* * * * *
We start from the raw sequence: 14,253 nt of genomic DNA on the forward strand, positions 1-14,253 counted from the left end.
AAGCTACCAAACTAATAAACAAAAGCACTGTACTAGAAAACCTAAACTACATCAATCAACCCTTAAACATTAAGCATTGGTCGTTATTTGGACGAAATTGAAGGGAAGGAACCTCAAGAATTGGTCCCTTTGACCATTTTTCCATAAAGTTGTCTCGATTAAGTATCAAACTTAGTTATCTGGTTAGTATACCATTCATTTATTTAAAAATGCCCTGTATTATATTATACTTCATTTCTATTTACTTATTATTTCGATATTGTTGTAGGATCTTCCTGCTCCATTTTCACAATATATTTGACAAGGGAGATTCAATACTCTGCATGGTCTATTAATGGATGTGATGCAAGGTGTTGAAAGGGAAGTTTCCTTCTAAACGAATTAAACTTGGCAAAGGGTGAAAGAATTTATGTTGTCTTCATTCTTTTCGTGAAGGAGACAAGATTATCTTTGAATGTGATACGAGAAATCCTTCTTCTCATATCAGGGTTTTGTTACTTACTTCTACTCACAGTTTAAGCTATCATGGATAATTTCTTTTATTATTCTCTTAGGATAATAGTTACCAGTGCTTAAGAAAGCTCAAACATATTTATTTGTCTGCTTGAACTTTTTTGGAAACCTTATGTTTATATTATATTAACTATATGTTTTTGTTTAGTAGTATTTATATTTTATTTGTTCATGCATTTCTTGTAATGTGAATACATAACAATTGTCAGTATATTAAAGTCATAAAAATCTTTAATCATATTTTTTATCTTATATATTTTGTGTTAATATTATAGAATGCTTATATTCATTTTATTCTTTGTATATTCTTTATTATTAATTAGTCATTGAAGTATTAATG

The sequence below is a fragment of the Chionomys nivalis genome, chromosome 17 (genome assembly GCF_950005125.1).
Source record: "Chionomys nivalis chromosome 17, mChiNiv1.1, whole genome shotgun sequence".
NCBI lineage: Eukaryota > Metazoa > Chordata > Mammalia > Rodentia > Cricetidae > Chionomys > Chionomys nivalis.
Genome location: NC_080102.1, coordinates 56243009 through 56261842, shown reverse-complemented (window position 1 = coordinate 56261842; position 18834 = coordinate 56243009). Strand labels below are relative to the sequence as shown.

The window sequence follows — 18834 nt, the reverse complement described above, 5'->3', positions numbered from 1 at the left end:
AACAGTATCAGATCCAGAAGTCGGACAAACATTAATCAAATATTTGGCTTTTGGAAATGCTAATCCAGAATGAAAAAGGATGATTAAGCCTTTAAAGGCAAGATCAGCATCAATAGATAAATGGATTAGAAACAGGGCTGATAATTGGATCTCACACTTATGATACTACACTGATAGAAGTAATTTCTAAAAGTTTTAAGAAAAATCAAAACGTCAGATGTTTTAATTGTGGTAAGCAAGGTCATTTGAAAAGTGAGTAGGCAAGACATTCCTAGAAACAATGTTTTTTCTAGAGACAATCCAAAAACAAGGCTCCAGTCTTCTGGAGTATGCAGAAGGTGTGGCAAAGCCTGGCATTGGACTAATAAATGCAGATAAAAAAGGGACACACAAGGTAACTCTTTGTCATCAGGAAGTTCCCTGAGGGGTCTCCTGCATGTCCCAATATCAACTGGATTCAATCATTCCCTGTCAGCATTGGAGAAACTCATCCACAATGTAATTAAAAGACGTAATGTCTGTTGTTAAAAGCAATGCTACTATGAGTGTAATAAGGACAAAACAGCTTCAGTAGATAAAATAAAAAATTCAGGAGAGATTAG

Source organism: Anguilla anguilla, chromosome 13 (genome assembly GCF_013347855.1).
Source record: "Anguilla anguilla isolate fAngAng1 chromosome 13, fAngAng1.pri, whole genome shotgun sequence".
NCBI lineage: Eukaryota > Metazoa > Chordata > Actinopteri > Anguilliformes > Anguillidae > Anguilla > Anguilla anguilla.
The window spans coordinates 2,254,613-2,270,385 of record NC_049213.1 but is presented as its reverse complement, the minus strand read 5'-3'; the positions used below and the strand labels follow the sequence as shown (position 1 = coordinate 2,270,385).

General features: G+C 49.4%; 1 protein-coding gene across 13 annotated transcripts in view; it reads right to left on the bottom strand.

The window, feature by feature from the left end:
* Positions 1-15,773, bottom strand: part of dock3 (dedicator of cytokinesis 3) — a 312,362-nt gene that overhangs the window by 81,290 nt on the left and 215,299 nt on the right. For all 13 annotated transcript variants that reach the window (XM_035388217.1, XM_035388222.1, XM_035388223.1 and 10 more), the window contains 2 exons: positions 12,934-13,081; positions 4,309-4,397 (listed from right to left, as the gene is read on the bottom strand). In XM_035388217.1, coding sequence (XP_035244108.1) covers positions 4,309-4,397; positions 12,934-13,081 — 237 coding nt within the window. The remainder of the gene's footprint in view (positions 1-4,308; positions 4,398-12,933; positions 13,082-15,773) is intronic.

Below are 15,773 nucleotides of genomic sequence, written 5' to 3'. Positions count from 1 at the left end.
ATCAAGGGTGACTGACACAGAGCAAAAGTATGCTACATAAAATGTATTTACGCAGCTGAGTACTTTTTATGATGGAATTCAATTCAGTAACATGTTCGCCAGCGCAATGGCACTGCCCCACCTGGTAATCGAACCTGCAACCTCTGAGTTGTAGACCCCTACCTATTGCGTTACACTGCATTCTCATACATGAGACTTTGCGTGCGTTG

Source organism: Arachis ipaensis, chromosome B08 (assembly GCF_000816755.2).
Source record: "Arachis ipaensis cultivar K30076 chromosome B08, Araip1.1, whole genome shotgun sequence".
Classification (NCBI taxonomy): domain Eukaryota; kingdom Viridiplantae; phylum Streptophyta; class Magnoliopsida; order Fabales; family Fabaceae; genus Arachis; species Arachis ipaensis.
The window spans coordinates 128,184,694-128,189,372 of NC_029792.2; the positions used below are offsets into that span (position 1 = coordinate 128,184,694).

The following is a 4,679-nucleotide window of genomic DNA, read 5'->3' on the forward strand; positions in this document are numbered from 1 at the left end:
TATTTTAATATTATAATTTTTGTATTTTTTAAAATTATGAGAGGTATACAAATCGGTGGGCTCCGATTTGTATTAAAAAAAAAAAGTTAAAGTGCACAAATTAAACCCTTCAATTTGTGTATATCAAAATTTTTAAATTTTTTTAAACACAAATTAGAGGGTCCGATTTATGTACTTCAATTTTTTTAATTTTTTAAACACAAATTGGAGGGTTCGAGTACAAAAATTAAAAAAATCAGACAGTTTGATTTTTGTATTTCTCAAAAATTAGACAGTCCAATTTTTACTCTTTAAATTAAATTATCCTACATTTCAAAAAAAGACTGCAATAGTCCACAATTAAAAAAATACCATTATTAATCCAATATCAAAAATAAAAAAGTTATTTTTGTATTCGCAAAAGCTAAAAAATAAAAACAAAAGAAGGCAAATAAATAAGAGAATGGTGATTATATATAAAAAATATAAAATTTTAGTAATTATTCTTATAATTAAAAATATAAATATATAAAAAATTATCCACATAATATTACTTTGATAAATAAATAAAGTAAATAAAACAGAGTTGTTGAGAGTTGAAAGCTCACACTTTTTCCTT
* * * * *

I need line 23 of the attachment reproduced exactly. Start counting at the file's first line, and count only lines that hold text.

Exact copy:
TATTTTAATATTATAATTTTTGTATTTTTTAAAATTATGAGAGGTATACAAATCGGTGGGCTCCGATTTGTATTAAAAAAAAAAAGTTAAAGTGCACAAATTAAACCCTTCAATTTGTGTATATCAAAATTTTTAAATTTTTTTAAACACAAATTAGAGGGTCCGATTTATGTACTTCAATTTTTTTAATTTTTTAAACACAAATTGGAGGGTTCGAGTACAAAAATTAAAAAAATCAGACAGTTTGATTTTTGTATTTCTCAAAAATTAGACAGTCCAATTTTTACTCTTTAAATTAAATTATCCTACATTTCAAAAAAAGACTGCAATAGTCCACAATTAAAAAAATACCATTATTAATCCAATATCAAAAATAAAAAAGTTATTTTTGTATTCGCAAAAGCTAAAAAATAAAAACAAAAGAAGGCAAATAAATAAGAGAATGGTGATTATATATAAAAAATATAAAATTTTAGTAATTATTCTTATAATTAAAAATATAAATATATAAAAAATTATCCACATAATATTACTTTGATAAATAAATAAAGTAAATAAAACAGAGTTGTTGAGAGTTGAAAGCTCACACTTTTTCCTT